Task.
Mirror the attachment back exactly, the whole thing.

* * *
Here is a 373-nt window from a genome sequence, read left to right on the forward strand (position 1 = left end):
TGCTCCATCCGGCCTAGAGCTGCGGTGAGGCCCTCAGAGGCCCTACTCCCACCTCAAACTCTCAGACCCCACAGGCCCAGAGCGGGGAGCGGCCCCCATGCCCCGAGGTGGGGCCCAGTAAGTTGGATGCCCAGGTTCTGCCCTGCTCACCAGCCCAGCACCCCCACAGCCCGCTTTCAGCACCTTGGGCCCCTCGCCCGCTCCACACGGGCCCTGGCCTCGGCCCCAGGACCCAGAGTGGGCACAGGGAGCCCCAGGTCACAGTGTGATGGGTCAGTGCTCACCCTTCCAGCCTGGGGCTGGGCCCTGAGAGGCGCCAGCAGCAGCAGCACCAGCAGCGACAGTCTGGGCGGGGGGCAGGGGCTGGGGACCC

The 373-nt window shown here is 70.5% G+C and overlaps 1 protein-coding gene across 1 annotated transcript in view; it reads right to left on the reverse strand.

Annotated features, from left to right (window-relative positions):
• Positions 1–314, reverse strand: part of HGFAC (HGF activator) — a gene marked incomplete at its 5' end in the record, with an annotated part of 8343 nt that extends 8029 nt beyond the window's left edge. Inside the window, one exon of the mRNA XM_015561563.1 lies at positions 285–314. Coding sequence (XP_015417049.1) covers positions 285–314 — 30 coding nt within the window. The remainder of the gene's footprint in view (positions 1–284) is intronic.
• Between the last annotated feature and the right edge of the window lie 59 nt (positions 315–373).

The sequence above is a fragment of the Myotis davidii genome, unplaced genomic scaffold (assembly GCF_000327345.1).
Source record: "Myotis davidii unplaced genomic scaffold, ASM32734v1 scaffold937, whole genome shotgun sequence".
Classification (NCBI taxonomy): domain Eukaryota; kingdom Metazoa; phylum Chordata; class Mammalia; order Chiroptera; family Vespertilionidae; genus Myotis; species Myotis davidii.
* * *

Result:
Here is a 373-nt window from a genome sequence, read left to right on the forward strand (position 1 = left end):
TGCTCCATCCGGCCTAGAGCTGCGGTGAGGCCCTCAGAGGCCCTACTCCCACCTCAAACTCTCAGACCCCACAGGCCCAGAGCGGGGAGCGGCCCCCATGCCCCGAGGTGGGGCCCAGTAAGTTGGATGCCCAGGTTCTGCCCTGCTCACCAGCCCAGCACCCCCACAGCCCGCTTTCAGCACCTTGGGCCCCTCGCCCGCTCCACACGGGCCCTGGCCTCGGCCCCAGGACCCAGAGTGGGCACAGGGAGCCCCAGGTCACAGTGTGATGGGTCAGTGCTCACCCTTCCAGCCTGGGGCTGGGCCCTGAGAGGCGCCAGCAGCAGCAGCACCAGCAGCGACAGTCTGGGCGGGGGGCAGGGGCTGGGGACCC

The 373-nt window shown here is 70.5% G+C and overlaps 1 protein-coding gene across 1 annotated transcript in view; it reads right to left on the reverse strand.

Annotated features, from left to right (window-relative positions):
• Positions 1–314, reverse strand: part of HGFAC (HGF activator) — a gene marked incomplete at its 5' end in the record, with an annotated part of 8343 nt that extends 8029 nt beyond the window's left edge. Inside the window, one exon of the mRNA XM_015561563.1 lies at positions 285–314. Coding sequence (XP_015417049.1) covers positions 285–314 — 30 coding nt within the window. The remainder of the gene's footprint in view (positions 1–284) is intronic.
• Between the last annotated feature and the right edge of the window lie 59 nt (positions 315–373).

The sequence above is a fragment of the Myotis davidii genome, unplaced genomic scaffold (assembly GCF_000327345.1).
Source record: "Myotis davidii unplaced genomic scaffold, ASM32734v1 scaffold937, whole genome shotgun sequence".
Classification (NCBI taxonomy): domain Eukaryota; kingdom Metazoa; phylum Chordata; class Mammalia; order Chiroptera; family Vespertilionidae; genus Myotis; species Myotis davidii.